Another View -- Bill Walker: Maggie Hassan's boardwalk empire
Even entertainment gambling can't be eliminated. About 85 nations have legal online gambling. Unless you want to shut down the Internet, there's no way to stop people from gambling. Our government has only managed to divert the profits from online gambling to those other nations.
Of course states don't try to stop people from gambling entirely. They only try to divert them away from traditional entertainments like horse racing or casinos and into the mind-numbing dullness of state lotteries (aka "the tax on people with bad math skills").
State-operated monopolies on gambling are justified on the basis that they provide "money for education." Well, somehow we manage to get food without having the state own the farms. If gambling were completely legalized, the state would tax the gambling companies just like any other companies. No drama, no opportunity for corruption or political gain.
Gov. Maggie Hassan's proposed casino may not even be profitable. It will have to compete with much bigger casinos in places like Vegas and Massachusetts. Why should taxpayers be forced into a restrictive deal with any one gambling company? The answer, of course, is "lobbying and campaign contributions." That isn't a very good answer.
If gambling were legal in New Hampshire, legal for everyone and not just one corrupt group, then it would either be profitable (and help the state's economy), or it wouldn't exist. Private gambling can't hurt our economy, but a contract with a failed monopoly hung around our neck certainly could.
The Democrats are cleverly profiting from Prohibition all across the board (in complete opposition to the liberal views of Democratic voters). Democratic governors have blocked marijuana decriminalization (and medical marijuana) for the last nine years. I'm not saying that they do this because of campaign contributions from the marijuana industry (though if the drug cartel had lobbyists, that's what they would do). They do it because the anti-drug cartel is a powerful political force. The police make up a big bloc in the government-employee unions, and those unions provide the Democratic Party with money and campaign workers.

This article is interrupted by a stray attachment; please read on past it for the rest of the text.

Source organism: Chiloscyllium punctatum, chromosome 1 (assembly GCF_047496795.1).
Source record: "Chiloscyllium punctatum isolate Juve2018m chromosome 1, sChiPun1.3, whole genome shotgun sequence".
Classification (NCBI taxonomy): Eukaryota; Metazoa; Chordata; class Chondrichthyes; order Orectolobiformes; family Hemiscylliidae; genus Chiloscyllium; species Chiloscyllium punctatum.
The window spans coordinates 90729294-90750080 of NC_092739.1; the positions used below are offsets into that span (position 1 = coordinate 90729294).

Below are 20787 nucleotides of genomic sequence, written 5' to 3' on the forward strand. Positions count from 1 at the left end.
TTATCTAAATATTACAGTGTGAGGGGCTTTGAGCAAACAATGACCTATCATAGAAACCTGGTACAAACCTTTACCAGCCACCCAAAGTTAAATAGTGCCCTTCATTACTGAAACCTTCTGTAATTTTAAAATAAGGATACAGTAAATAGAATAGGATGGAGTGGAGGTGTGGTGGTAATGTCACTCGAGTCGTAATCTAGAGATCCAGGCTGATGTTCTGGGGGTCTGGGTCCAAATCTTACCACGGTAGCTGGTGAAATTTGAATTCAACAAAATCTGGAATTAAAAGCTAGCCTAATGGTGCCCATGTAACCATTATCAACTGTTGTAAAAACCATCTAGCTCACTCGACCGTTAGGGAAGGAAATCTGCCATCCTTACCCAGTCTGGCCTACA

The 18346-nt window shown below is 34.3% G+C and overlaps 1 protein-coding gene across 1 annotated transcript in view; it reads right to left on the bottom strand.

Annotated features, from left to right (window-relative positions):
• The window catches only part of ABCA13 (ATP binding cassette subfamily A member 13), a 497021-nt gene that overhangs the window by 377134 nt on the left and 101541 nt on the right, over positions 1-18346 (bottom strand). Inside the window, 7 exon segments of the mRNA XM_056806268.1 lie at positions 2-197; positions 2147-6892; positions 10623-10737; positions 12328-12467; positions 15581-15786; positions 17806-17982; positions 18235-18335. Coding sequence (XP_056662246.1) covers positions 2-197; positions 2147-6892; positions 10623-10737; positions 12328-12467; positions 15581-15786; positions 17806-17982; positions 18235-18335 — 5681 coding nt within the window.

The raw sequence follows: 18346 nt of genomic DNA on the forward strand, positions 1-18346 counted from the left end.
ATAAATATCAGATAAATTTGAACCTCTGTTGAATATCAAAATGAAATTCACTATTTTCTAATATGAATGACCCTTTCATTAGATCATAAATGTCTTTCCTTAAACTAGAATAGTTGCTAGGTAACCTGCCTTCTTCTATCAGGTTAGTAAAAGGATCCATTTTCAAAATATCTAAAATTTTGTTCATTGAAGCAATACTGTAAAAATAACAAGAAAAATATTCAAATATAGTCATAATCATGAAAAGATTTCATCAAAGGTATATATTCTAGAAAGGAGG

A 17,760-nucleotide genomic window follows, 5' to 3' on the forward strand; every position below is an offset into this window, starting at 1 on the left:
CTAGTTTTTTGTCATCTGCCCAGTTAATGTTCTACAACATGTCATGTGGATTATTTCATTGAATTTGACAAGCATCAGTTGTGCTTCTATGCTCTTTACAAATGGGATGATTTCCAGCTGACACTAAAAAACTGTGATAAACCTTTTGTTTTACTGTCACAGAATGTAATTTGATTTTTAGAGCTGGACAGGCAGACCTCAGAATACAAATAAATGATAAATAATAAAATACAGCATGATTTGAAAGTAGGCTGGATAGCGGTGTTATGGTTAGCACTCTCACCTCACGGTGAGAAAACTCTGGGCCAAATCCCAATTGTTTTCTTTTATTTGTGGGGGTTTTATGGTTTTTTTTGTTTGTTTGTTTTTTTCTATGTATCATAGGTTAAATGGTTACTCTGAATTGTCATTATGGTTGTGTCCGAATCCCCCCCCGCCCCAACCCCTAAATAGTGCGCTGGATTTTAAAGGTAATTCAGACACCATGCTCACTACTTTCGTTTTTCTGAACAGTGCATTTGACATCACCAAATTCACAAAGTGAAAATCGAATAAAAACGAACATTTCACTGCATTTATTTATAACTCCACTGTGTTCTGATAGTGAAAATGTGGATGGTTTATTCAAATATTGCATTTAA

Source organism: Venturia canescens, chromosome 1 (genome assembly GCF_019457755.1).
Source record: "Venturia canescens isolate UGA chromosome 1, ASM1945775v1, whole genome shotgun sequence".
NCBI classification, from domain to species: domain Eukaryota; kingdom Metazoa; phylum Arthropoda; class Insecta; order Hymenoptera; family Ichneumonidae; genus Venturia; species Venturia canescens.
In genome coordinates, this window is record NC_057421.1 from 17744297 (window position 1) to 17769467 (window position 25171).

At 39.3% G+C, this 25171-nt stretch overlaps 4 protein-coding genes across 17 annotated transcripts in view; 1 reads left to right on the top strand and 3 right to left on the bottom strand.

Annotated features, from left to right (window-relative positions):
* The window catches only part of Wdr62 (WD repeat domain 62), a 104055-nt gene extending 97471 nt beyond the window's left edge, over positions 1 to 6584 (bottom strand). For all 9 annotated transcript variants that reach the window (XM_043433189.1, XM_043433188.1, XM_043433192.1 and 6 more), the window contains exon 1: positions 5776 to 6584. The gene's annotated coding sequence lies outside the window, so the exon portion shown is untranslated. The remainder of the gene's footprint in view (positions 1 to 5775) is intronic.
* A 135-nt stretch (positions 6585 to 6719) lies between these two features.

Last week the New Hampshire Liquor Commission even had a fit of nostalgia and brought back a little of the original boardwalk empire by banning a certain brand of malt liquor. This one arbitrary mob hit on our economy might only cost a few hundred thousand dollars in the short run. In the long run, it gives our state the reputation of being run by the governor's crime family instead of by the rule of law. Things like that tend to drive off all businesses and investors, no matter what they make. New Hampshire doesn't need a mafia to run our state and sell us "protection." What we need is to get back to the old New Hampshire, where people took responsibility for their own actions. Neither gambling, nor malt liquor, nor marijuana can hurt our state. But letting the governor grant business monopolies to whatever lobbyist pays the most can ruin our economy and our good name forever.
Bill Walker of Plainfield is a member of the Sullivan County Republican Committee.
READER COMMENTS: 25
- Preventing riots: What should Keene do? - 6
- Politics of choice: A word stripped of its meaning - 13
- Cataldo for Senate: A keeper for District 6 - 0
- What rising tide? Kuster vs. Kennedy - 20
- On Obamacare: Shaheen doesn't get it - 50
- No news is bad news: Hassan goes to CDC school - 9
- No right to know: Our silent superintendent - 2
- Boutin for Senate: Constituent service for District 16 - 5
- Sanborn for Senate: The obvious choice in District 9 - 2
READER COMMENTS: 0
- Islanders make Boychuk's return a happy one with 3-2 win - 0
- Police say driver in Amherst fatal crash was traveling about 45 mph above limit - 0
- Stocks rally on better-than-expected earnings - 0
- Apple leaves door open for GT Advanced - 0
- Nashua dealing with roadway flooding - 0
- Keene police may seek subpoenas for social media accounts in riot probe - 2
- Ex-Seabrook police officer wants to keep sealed statements out of trial - 0
- Shaheen, Brown clash over handling of Ebola threat - 2
- FairPoint finds lines cut, calls it 'sabotage' - 0
Health costs up for Manchester
Keene riots a focus of gubernatorial debate
Fixing Obamacare: Shaheen offers no way out
Fixing Obamacare: Shaheen offers no way out
UPDATED: Flood warning issued for southern NH; leaks force visitation to be cancelled at Goffstown women's prison
Jonee Earthquake band shakes Shaskeen